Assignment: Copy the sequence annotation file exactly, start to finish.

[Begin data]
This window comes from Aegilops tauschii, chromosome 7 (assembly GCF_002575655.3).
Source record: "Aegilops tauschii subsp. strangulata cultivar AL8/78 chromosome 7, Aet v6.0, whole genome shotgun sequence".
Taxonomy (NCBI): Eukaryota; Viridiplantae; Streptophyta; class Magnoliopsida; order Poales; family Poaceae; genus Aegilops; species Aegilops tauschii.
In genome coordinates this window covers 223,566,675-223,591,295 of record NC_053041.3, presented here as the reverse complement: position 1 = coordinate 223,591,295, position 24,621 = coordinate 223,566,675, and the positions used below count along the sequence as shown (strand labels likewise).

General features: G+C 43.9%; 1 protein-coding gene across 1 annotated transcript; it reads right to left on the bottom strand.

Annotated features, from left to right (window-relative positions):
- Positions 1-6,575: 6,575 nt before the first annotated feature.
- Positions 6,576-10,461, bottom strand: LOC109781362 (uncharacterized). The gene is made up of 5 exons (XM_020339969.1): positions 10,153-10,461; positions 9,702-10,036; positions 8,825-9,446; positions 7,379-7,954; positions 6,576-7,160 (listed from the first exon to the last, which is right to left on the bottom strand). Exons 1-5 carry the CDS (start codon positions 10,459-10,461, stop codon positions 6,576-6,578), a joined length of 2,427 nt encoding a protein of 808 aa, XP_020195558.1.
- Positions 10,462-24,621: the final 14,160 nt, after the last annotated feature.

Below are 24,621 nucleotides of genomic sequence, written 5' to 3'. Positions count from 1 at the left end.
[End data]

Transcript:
This window comes from Aegilops tauschii, chromosome 7 (assembly GCF_002575655.3).
Source record: "Aegilops tauschii subsp. strangulata cultivar AL8/78 chromosome 7, Aet v6.0, whole genome shotgun sequence".
Taxonomy (NCBI): Eukaryota; Viridiplantae; Streptophyta; class Magnoliopsida; order Poales; family Poaceae; genus Aegilops; species Aegilops tauschii.
In genome coordinates this window covers 223,566,675-223,591,295 of record NC_053041.3, presented here as the reverse complement: position 1 = coordinate 223,591,295, position 24,621 = coordinate 223,566,675, and the positions used below count along the sequence as shown (strand labels likewise).

General features: G+C 43.9%; 1 protein-coding gene across 1 annotated transcript; it reads right to left on the bottom strand.

Annotated features, from left to right (window-relative positions):
- Positions 1-6,575: 6,575 nt before the first annotated feature.
- Positions 6,576-10,461, bottom strand: LOC109781362 (uncharacterized). The gene is made up of 5 exons (XM_020339969.1): positions 10,153-10,461; positions 9,702-10,036; positions 8,825-9,446; positions 7,379-7,954; positions 6,576-7,160 (listed from the first exon to the last, which is right to left on the bottom strand). Exons 1-5 carry the CDS (start codon positions 10,459-10,461, stop codon positions 6,576-6,578), a joined length of 2,427 nt encoding a protein of 808 aa, XP_020195558.1.
- Positions 10,462-24,621: the final 14,160 nt, after the last annotated feature.

Below are 24,621 nucleotides of genomic sequence, written 5' to 3'. Positions count from 1 at the left end.